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Can’t we like simple movies?

Let me expand:

Can’t we like simple movies for their simplicity and complicated movies for their complexity?  I enjoy movies that teach me something, or expose some great injustice, or just happen to be unique and fresh.  But I also like movies that make no pretenses about delivering messages, moral lessons, and are recycled stories.  Sometimes I see a movie just to be entertained (be it a “non-new” action, comedy, or horror flick).

PS – This question was inspired by Mark Palermo in The Coast and his seeming hatred for all moving pictures.  I probably shouldn’t single out any particular critic, but I get annoyed so often by Mark’s reviews of movies that are technically sound yet not necessarily ‘original art’.  It may be true that Guy Incognito made a film similar to Generic Action Flick #9 back in 1962, but I don’t care that much (aside from the potential for trivia).  I want to know if the movie on screen X with the similar plot in Park Lane will entertain me, despite my complete ignorance of the essential reading for Film History 301 at NSCAD.

PPS – There are movies that I think are stinkers…typically they are trying to be “real”, but get the physics all wrong, have huge plot holes, suffer from serious continuity problems, feature bad acting or poor cinematography, or are based on old TV shows in a most annoying and crass way.  I won’t be seeing “Love Boat: The Motion Picture” if it ever gets made, probably for all the listed reasons.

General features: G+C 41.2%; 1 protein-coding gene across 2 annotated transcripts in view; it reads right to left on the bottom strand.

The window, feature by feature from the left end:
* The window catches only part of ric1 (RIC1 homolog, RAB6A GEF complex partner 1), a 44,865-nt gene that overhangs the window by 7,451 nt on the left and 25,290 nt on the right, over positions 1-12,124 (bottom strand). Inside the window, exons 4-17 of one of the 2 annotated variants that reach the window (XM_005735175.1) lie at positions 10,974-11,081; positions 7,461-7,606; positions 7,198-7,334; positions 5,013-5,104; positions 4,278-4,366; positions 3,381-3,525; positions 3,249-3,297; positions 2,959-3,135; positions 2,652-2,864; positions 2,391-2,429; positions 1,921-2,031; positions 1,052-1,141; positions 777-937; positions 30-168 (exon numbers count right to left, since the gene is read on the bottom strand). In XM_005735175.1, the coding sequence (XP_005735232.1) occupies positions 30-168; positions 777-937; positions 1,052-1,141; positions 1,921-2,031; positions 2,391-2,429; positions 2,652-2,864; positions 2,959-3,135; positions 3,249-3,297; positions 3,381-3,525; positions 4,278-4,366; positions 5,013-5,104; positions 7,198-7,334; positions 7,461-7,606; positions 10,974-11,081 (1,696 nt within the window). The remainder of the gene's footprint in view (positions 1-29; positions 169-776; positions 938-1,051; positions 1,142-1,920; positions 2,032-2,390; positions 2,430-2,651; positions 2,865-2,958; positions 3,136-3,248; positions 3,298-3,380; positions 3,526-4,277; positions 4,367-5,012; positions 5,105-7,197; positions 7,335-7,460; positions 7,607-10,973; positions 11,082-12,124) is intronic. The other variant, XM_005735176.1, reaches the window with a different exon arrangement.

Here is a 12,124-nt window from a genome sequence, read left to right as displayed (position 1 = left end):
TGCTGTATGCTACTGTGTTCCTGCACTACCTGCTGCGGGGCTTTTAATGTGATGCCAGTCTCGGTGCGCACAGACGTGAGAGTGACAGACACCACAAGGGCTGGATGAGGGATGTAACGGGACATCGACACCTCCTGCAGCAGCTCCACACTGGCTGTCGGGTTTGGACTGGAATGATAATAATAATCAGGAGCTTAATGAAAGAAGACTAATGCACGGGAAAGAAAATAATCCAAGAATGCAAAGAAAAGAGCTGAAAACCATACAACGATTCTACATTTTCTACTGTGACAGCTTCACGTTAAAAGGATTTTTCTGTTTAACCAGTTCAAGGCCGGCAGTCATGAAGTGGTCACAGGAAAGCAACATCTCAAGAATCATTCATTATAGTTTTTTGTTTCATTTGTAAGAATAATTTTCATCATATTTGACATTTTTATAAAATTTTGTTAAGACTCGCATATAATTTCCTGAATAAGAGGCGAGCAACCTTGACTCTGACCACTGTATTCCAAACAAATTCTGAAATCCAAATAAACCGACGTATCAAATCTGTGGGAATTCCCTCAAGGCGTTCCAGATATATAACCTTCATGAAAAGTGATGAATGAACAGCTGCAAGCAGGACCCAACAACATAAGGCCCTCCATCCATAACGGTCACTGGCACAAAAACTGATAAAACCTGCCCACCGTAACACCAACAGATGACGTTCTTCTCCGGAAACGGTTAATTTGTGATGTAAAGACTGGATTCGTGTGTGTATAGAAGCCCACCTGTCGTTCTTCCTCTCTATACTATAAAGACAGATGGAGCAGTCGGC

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2 thoughts on “Can’t we like simple movies?

  1. I often wonder about movie critics – there seems to be an unstated rule withing the critic genre that necessitates discovering something wrong about any movie, regardless how good they are. It might partly be the Nadia Comenenci effect -> it looks weird when you give too many “10’s”. I think the important thing is to read the critics for their insight into the art, not to tell you whether a film is good.

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  2. For me, it’s rarely about cinematography or pure originality or some novel effect or shocking element a film may be built around. To become immersed in a story, I need, before anything else, to accept the framework of what is considered ‘real’ in this mini-universe that is playing out before me. Example: I absolutely do not believe that dead people come back to haunt us as wispy apparitions, nor do I believe they rise from the dead to chow down on us. Nevertheless, “Ghostbusters” and “Dawn of the Dead” are two of my favourite movies. The universe for each of the films is consistent internally, and the behaviour of the actors believable within that framework. I can also ‘switch off’ my rational brain and get a huge kick out of “Godzilla” movies – not great art, but entertaining. And that’s what it’s all about, being entertained. I don’t need to learn nothin’, just make me laugh or go ‘cool!’ at some point and I’m a happy camper.
    Critics are professional curmudgeons. I’ll never forget Roger Ebert’s review of “Spider-Man” (which I thought was an excellent movie). He was concerned that the web-slinging wasn’t realistic. Ok, but the being bitten by the genetically-engineered spider stuff and mutating overnight you’re ok with? If you don’t buy one piece of the logic, you don’t buy any.

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